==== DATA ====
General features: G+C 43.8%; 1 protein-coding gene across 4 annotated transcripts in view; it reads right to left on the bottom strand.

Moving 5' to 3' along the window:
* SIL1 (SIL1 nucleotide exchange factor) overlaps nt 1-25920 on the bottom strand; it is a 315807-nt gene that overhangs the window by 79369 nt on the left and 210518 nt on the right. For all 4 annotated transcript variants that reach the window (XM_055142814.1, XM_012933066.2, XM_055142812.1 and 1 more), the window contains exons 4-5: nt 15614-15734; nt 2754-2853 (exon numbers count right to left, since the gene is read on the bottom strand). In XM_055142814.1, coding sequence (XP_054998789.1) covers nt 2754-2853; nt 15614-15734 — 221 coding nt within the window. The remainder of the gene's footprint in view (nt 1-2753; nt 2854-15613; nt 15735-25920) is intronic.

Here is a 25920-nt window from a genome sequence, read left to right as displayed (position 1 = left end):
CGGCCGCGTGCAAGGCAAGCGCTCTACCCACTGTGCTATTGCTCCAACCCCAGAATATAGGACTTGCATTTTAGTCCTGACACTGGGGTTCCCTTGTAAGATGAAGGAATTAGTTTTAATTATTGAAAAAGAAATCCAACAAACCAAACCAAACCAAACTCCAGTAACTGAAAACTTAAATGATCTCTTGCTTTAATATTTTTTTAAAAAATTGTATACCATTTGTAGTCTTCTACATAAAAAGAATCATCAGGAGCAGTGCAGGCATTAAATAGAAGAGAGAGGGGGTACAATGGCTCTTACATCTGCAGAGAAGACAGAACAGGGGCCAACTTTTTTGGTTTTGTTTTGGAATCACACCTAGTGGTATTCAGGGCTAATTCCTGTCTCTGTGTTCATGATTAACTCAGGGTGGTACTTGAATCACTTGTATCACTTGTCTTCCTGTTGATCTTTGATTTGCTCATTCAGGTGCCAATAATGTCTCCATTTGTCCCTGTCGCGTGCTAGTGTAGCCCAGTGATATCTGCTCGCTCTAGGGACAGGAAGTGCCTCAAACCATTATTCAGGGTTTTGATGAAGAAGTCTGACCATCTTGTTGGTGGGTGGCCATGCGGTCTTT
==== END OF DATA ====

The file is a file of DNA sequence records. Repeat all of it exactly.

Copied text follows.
General features: G+C 43.8%; 1 protein-coding gene across 4 annotated transcripts in view; it reads right to left on the bottom strand.

Moving 5' to 3' along the window:
* SIL1 (SIL1 nucleotide exchange factor) overlaps nt 1-25920 on the bottom strand; it is a 315807-nt gene that overhangs the window by 79369 nt on the left and 210518 nt on the right. For all 4 annotated transcript variants that reach the window (XM_055142814.1, XM_012933066.2, XM_055142812.1 and 1 more), the window contains exons 4-5: nt 15614-15734; nt 2754-2853 (exon numbers count right to left, since the gene is read on the bottom strand). In XM_055142814.1, coding sequence (XP_054998789.1) covers nt 2754-2853; nt 15614-15734 — 221 coding nt within the window. The remainder of the gene's footprint in view (nt 1-2753; nt 2854-15613; nt 15735-25920) is intronic.

Here is a 25920-nt window from a genome sequence, read left to right as displayed (position 1 = left end):
CGGCCGCGTGCAAGGCAAGCGCTCTACCCACTGTGCTATTGCTCCAACCCCAGAATATAGGACTTGCATTTTAGTCCTGACACTGGGGTTCCCTTGTAAGATGAAGGAATTAGTTTTAATTATTGAAAAAGAAATCCAACAAACCAAACCAAACCAAACTCCAGTAACTGAAAACTTAAATGATCTCTTGCTTTAATATTTTTTTAAAAAATTGTATACCATTTGTAGTCTTCTACATAAAAAGAATCATCAGGAGCAGTGCAGGCATTAAATAGAAGAGAGAGGGGGTACAATGGCTCTTACATCTGCAGAGAAGACAGAACAGGGGCCAACTTTTTTGGTTTTGTTTTGGAATCACACCTAGTGGTATTCAGGGCTAATTCCTGTCTCTGTGTTCATGATTAACTCAGGGTGGTACTTGAATCACTTGTATCACTTGTCTTCCTGTTGATCTTTGATTTGCTCATTCAGGTGCCAATAATGTCTCCATTTGTCCCTGTCGCGTGCTAGTGTAGCCCAGTGATATCTGCTCGCTCTAGGGACAGGAAGTGCCTCAAACCATTATTCAGGGTTTTGATGAAGAAGTCTGACCATCTTGTTGGTGGGTGGCCATGCGGTCTTT